ROCKVILLE, Md. (DTN) -- The practices of commercial agriculture have not been particularly kind to organic and non-GMO farmers since GM crops were first introduced in the late 1990s.
Over two decades, GM crops evolved from novel immigrants in the landscape to the ruling class of crops. Today, USDA estimates that 92% of all corn acres and 94% of all cotton and soybean acres are GM.
As a result, a small injustice lingers: GM crops brought with them problems of pesticide and genetic drift, yet the organic or non-GMO farmer alone shoulders the responsibility and cost for keeping non-GM crops safe from these threats. Dedicating valuable cropland to buffers that keep GM crops at a distance is one such costly strategy organic and non-GM growers often employ.
USDA recently proffered a small but promising program which could relieve this burden a bit. Organic growers can now enroll the land they dedicate to protective field buffers in USDA's Continuous Sign-up Conservation Reserve Program (CCRP).
This new conservation option is available to farmers immediately this spring, according to the National Sustainable Agriculture Coalition (NSAC), which helped the agency develop the option.
The new CCRP program will offer rental payments for the buffer acres and help share the cost of establishing them with farmers. To qualify for the program, the protective field buffer must serve an accepted conservation practice, such as a windbreak or pollinator habitat. According to an NSAC blog on the new program, some of these practices actually bring an additional financial incentive from CCRP. You can find them here: http://bit.ly/….
The new CCRP program is capped at 20,000 total acres, so organic farmers would be wise to move quickly. Unlike the general CRP sign-ups, CCRP sign-ups are continual and land is enrolled automatically as long as it meets eligibility criteria, the NSAC blog noted.
Unfortunately, conventional farmers who grow non-GM crops won't qualify for the program.
It's hard to quantify how much money organic and non-GMO farmers lose on keeping GM pollen and pesticides at bay via buffers. Surveys on the subject are scarce, and the size of farms that grow non-GM crops vary widely, which makes it hard to generalize the research that does exist.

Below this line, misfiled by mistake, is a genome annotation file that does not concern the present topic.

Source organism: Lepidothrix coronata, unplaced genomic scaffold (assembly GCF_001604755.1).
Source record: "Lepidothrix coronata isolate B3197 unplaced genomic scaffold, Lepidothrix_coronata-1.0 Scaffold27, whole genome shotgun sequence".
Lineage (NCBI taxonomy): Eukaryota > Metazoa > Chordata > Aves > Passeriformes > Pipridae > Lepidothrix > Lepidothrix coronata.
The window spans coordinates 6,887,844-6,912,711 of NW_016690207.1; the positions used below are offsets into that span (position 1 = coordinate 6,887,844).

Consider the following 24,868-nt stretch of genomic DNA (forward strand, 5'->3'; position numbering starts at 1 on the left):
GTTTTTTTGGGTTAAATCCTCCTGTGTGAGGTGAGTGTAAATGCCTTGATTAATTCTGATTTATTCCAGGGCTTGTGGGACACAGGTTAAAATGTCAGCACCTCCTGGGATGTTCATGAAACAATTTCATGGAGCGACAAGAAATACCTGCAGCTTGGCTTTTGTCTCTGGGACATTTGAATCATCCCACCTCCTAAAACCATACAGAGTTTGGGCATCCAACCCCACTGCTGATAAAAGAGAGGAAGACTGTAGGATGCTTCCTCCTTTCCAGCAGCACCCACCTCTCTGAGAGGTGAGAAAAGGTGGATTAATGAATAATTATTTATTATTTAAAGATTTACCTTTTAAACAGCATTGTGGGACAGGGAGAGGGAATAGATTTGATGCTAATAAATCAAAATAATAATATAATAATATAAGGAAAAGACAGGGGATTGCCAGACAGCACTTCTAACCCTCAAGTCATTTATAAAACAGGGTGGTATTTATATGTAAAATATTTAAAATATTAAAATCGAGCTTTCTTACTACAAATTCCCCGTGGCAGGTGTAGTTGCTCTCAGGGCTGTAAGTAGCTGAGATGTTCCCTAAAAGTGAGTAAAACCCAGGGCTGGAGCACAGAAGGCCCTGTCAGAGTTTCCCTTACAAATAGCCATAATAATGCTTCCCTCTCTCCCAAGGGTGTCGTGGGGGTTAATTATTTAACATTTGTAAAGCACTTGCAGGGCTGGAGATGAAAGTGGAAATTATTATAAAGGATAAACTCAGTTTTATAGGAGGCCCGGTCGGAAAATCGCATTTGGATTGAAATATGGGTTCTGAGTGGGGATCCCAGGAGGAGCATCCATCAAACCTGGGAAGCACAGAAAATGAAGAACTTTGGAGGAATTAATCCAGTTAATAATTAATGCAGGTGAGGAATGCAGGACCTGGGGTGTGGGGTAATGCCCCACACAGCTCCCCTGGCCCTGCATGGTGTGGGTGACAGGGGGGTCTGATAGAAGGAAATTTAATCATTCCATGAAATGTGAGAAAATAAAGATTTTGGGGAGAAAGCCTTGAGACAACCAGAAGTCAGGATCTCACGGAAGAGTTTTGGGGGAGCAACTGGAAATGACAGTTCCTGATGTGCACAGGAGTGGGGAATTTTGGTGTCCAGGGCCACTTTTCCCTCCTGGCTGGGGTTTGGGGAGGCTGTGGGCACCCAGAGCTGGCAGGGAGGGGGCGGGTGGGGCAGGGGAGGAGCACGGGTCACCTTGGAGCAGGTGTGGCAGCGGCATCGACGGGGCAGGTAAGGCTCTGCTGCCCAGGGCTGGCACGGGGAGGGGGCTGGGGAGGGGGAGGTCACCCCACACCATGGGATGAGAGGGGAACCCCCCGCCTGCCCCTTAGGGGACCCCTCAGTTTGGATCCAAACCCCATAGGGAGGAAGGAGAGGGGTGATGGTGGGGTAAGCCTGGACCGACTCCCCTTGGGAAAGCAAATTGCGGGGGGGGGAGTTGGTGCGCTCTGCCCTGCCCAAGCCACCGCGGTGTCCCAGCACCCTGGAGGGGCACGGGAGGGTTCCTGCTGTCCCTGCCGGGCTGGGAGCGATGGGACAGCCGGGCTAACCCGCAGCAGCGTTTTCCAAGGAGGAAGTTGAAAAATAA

In 2014, the Food & Water Watch and the Organic Farmers' Agency for Relationship Marketing (OFARM) attempted to pin this cost down by conducting a survey of 268 organic and non-GMO farmers from 17 states, mostly in the Midwest.
In the responses, they found that farmers lost money on buffers primarily by growing a non-crop on them, or by forfeiting their premium on any crop grown there.
The respondents' farm size ranged from 5 acres to 12,000 acres. Ninety-five percent of them used buffers to prevent GMO contamination, which likewise varied in size. One farmer devoted 67 acres to buffers, but the average buffer acreage for the group came in at 9.5 acres. They reported an average cost of $4,776 per year, but the bigger farmers lost far more. Several reported losing more than $20,000 a year by setting aside land for buffers, with a maximum response of $45,000.
Buffers are only one area of production where organic and non-GMO farmers lose money to keeping their fields safe from contamination. Other practices, such as GMO testing and delaying the planting of a crop (to stagger pollination windows) add additional costs to their operations.
Of course, the premium that organic and non-GMO farmers receive for their crops should offset these additional costs. However, when GMO contamination does occur, farmers have little recourse for their lost premium. Crop insurance doesn't cover such losses, and proving that a GMO-growing neighbor was at blame for the contamination is difficult. Moreover, since growers must rely on their neighbors for help in isolating their crop, the damage that litigation would do to neighbor relations is rarely worth it.
The new CCRP program could help, but it has its limitations. Only growers who are able to set field buffers permanently aside for 10 to 15 years and set up conservation practice on the land will find it useful. Growers whose fields shift between crops with different buffer needs each year might find this unpalatable.
Emily Unglesbee can be reached at firstname.lastname@example.org
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